Junior cross-country skiers cross paths in Midway | ParkRecord.com

Junior cross-country skiers cross paths in Midway

Christopher Kamrani, The Park Record

MIDWAY — Bib No. 201 rounded the last turn near the base of Soldier Hollow Resort and kept his legs churning.

Nearly 30 seconds ahead of the second-place finisher, 18-year-old Patrick Caldwell, son of four-time Olympian cross-country skier Tim Caldwell, shot both arms in the air as the crowd’s cheers grew louder and louder.

The young cross-country skier representing the New England Division and Stratton Mountain School in Vermont at the USSA Marriott Junior National Championships crossed the finish line Wednesday morning a national champion in the boys’ J1 category mass-start freestyle 10K race with a final time of 24:39.3.

"Really great moment," he said afterward, trying to catch his breath. "Just trying to take in the whole moment and just enjoy the work that’s put into this. Being here is really fantastic."

In his first ever trip to Utah and Soldier Hollow, the kid from Stratton Mountain made a very big impression on the field and the crowd.

"I was definitely looking for a podium, for sure," he said. "I was just looking to ski how I like to ski in an individual race — and that’s just smooth and relaxed. It worked perfectly today."

Recommended Stories For You

The level of intensity in the J1 boys’ final was heightened when two skiers also from the New England Division — Eli Hoenig of Cambridge Sports Union and Fabian Stocek of Holderness Nordic — wowed the crowd with their neck-and-neck sprint for second place.

After Hoenig edged Stocek by a literal hair (25:07.2 to 25:07.5), he collapsed on the ground in sheer exhaustion.

The trio’s finish made for an all-New England freestyle podium.

Asked if he ever bothered to look back once he took the lead, Caldwell smiled.

"I was definitely keeping tabs on what was going on," he said. "Once I got into the lead, I was trying to focus on what I was doing. Tried to ski as fast as I could without breaking down, and that’s what I did in the second lap."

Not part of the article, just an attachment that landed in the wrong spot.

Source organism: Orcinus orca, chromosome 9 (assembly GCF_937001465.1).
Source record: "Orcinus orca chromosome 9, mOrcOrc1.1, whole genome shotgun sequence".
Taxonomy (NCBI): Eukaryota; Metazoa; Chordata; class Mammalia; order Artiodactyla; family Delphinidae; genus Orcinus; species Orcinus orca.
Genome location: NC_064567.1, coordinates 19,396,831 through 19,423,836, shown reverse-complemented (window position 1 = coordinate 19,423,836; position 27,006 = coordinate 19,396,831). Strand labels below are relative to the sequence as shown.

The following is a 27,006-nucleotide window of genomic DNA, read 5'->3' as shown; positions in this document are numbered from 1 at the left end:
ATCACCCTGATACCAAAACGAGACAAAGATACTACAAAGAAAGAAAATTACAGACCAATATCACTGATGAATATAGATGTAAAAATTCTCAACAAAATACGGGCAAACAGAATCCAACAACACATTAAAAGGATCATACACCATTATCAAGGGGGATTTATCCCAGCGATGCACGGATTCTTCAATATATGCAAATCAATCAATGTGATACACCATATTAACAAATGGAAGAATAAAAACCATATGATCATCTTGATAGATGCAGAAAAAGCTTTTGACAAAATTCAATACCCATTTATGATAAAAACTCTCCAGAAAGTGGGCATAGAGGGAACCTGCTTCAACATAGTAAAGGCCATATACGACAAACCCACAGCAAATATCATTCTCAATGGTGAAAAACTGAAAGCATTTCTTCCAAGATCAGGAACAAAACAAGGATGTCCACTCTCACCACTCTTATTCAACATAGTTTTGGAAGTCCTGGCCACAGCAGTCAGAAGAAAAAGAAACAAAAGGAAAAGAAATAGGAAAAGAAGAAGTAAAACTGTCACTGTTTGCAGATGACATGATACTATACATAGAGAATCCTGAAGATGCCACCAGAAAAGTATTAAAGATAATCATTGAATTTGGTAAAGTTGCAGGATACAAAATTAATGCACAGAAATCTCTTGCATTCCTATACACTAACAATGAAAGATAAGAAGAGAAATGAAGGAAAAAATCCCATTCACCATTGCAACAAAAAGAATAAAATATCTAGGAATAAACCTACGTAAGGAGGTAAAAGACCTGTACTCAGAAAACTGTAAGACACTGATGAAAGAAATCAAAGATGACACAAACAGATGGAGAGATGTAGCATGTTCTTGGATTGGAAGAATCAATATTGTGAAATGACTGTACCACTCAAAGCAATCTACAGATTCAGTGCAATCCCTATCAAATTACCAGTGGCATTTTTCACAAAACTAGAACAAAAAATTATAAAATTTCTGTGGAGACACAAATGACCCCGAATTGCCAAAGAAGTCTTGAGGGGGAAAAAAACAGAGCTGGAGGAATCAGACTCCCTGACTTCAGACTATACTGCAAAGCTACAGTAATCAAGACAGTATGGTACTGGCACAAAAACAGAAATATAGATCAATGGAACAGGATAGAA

In the J1 girls’ freestyle race, Corey Stock of Cambridge Sports Union finished first, while Sloan Storey of Sun Valley took second.

In Wednesday’s J2 boys’ freestyle finish, Karsten Hokanson, 15, of Wasatch Nordic Ski Academy finished first, nearly 10 seconds faster than the second-place finisher. Hokanson is part of the Intermountain Division squad that is comprised of Utah-based competitors along with Idaho, Montana and a sliver of Wyoming.

"That was a big win," said Gordon Lange, the cross-country ski director for the Park City Nordic Ski Club, who is coaching the J2 boys this year. "On the last giant hill he was in third place; he made a couple of moves to get himself into the front and into the downhill and then broke away. Anytime you get a full-on victory, that’s huge. That was a highlight for our guys."

Ben Grodner of Wasatch Ski Academy finished 10th in the J2 boys’ freestyle event, while Alex Jackson of the Park City Nordic Ski Club finished 42nd.

Two local J2 girls had impressive showings in Wednesday’s freestyle event, as Leah Lange of the Park City Nordic Ski Club finished 17th, while teammate Brenna Egan finished 20th. Sophie McDonald, who Lange said was feeling under the weather, finished 34th.

"They all skied very well, but they’re all super young," he said.

Lange said he hopes his youngsters can take some lessons away from their week competing against the nation’s top racers.

"The sport is technical enough so it always has to be worked on, and physical enough it always has to be worked on," he said. "For a lot of these kids, it’s a little bit of a life-changer. Every time I go, I get reinvigorated by just how good (the athletes are) getting and how professional the teams are becoming."

Today, which is the last day of the event, will feature the sprint freestyle relay scheduled to start at 9 a.m., which Lange said is the traditionally the most exciting event of the national championships.

"We have a lot of depth," he said. "Anytime you have that depth in a relay, you’re a factor."